‘Transport revolution’ to be trialled on Bristol’s streets with e-scooters and self-driving cars

March 20, 2020

Bristol is to take part in a ‘transport revolution’ including trialling self-driving cars and electronic scooters on public roads for the first time along with shared taxis and greater use of apps and electronic payments.

The West of England has been chosen by the government as one of three Future Transport Zones in the UK with a £28m package to finance a range of measures that will usher in new ways of travelling as well as cutting congestion and improving our air quality. 

The funding is part of a £90m Department for Transport (DfT) scheme that will bring together local transport operators with councils and universities to trial new ways of moving people and goods around and between cities.

Legislation must be amended before the e-scooter pilots can begin, but (WECA), which includes Bristol City and South Gloucestershire councils, has said it believes the devices could be used for so-called first mile/last mile parts of journeys taking commuters from their homes to bus stops, railways stations or to be collected by shared taxis.

The West of England Combined Authority (WECA) will test innovative tech to trial self-driving cars to take passengers between Bristol Airport, parts of north Bristol and central Bath.

It will also introduce booking platforms, giving people access to book one journey across multiple modes of transport through the click of a button. 

Transport Secretary Grant Shapps said: “We are on the cusp of a transport revolution. Emerging technologies are ripping up the rulebook and changing the way people and goods move forever.

“Our ‘future of transport’ programme marks the biggest review of transport laws in a generation and will pave the way for exciting new transport technology to be tested, cementing the UK’s position as a world-leading innovator.

“This review will ensure we understand the potential impacts of a wide range of new transport types such as e-scooters, helping to properly inform any decisions on legalisation.”

WECA said the programme would test how new technologies could be used to make it radically easier for people to move around the region, planning and changing between different modes of transport on a single ticket to get to their destination.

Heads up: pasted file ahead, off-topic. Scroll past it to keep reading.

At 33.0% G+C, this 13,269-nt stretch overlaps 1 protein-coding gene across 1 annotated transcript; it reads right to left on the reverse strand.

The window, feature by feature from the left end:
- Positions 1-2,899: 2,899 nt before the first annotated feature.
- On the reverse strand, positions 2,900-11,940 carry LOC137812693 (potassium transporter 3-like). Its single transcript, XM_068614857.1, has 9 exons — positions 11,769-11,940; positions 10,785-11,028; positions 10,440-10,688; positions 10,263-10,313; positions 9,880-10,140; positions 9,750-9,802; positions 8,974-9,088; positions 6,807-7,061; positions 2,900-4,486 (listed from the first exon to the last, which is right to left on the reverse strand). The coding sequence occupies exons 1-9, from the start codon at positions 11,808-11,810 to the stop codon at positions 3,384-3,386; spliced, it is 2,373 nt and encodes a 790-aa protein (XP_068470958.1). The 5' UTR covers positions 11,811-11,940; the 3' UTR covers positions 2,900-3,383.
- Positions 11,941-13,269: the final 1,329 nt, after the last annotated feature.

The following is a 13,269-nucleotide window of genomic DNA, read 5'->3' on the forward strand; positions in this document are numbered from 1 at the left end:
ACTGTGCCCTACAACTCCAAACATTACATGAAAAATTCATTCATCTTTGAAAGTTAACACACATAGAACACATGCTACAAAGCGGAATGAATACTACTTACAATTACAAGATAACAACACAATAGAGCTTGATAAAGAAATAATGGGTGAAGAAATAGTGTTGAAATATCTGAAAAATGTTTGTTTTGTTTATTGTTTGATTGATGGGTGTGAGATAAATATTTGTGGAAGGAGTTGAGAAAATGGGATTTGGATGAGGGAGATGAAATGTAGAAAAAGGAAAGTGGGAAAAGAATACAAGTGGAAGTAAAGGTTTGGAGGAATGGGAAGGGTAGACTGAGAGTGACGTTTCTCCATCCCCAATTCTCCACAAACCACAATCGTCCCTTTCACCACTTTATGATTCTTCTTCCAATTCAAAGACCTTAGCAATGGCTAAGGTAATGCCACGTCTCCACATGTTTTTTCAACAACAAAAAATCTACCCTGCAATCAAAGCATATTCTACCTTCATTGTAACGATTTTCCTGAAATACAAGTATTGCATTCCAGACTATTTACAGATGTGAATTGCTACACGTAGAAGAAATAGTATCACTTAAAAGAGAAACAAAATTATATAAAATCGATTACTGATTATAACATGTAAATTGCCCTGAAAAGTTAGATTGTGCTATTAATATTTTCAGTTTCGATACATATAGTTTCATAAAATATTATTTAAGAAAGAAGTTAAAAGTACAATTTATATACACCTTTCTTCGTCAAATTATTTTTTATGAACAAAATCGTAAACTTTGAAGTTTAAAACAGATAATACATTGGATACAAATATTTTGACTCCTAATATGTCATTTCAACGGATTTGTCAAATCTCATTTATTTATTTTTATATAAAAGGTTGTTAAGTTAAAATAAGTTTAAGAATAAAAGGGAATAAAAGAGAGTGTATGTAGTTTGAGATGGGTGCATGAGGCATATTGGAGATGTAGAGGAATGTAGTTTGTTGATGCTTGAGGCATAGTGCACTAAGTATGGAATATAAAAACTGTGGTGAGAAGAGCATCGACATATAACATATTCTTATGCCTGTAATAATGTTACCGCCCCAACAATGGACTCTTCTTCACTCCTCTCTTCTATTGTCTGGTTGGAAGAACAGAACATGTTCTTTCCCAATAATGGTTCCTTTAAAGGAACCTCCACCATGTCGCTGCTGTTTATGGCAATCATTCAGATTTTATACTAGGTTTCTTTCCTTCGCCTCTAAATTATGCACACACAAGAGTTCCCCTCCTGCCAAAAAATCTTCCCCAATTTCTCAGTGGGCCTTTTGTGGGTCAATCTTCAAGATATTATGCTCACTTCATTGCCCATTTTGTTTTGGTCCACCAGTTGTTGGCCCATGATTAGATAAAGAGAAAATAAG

West of England Metro Mayor Tim Bowles said: “Once again, our region is leading the world with innovation that will benefit our residents, our environment and our businesses.

“We will soon see people able to plan and move around the region at the touch of button, using the very latest technology, including e-scooters.

“Making the West of England a Future Transport Zone brings together two of my big aims for the region – making us a global centre of innovation excellence and getting the region moving by cutting congestion and improving our air quality.

“Our Future Transport Living Lab is ready to go as we’ve already been working with universities, businesses and councils to develop the plan; now we’ve got the green light, we can start making better use of our transport network.”

WECA has secured £24m from the Department for Transport for the scheme and is investing nearly £4m more to support the Future Transport Zone for the region.

It said the trials could involve shared taxi journeys paid with ‘mobility credits’, hubs where passengers can pick up pre-booked and pre-paid e-bikes, apps that give information on journey times of buses against driving and on which e-tickets can be booked, use of e-cargo bikes for home deliveries from freight consolidation points.

Los Angeles-based e-scooter operator Bird has been running trials on private land at London’s Olympic Park for more than a year. However, these were halted this week due to Coronavirus pandemic along with its services across more than 20 European cities.

The firm had a high presence in Bristol at 2018’s Global Parliament of Mayors conference in the city where it sponsored the official dinner and demonstrated its e-scooters.

Its head of EMEA, Patrick Studener, told the Cities Today website this week: “We believe Bird can help the UK significantly reduce the number of car journeys in towns and cities, cutting congestion and improving air quality.

“I hope the UK Government will keep up momentum and push towards trials and full legalisation so we can make UK cities more liveable for everyone.”

The trial will assess what new restrictions should be put in place, such as a minimum age for riders, speed limits, licensing, insurance and helmets.

Other topics include minimum design standards, whether they should be allowed in cycle lanes, and what powers local authorities should have to manage e-scooter hire firms.

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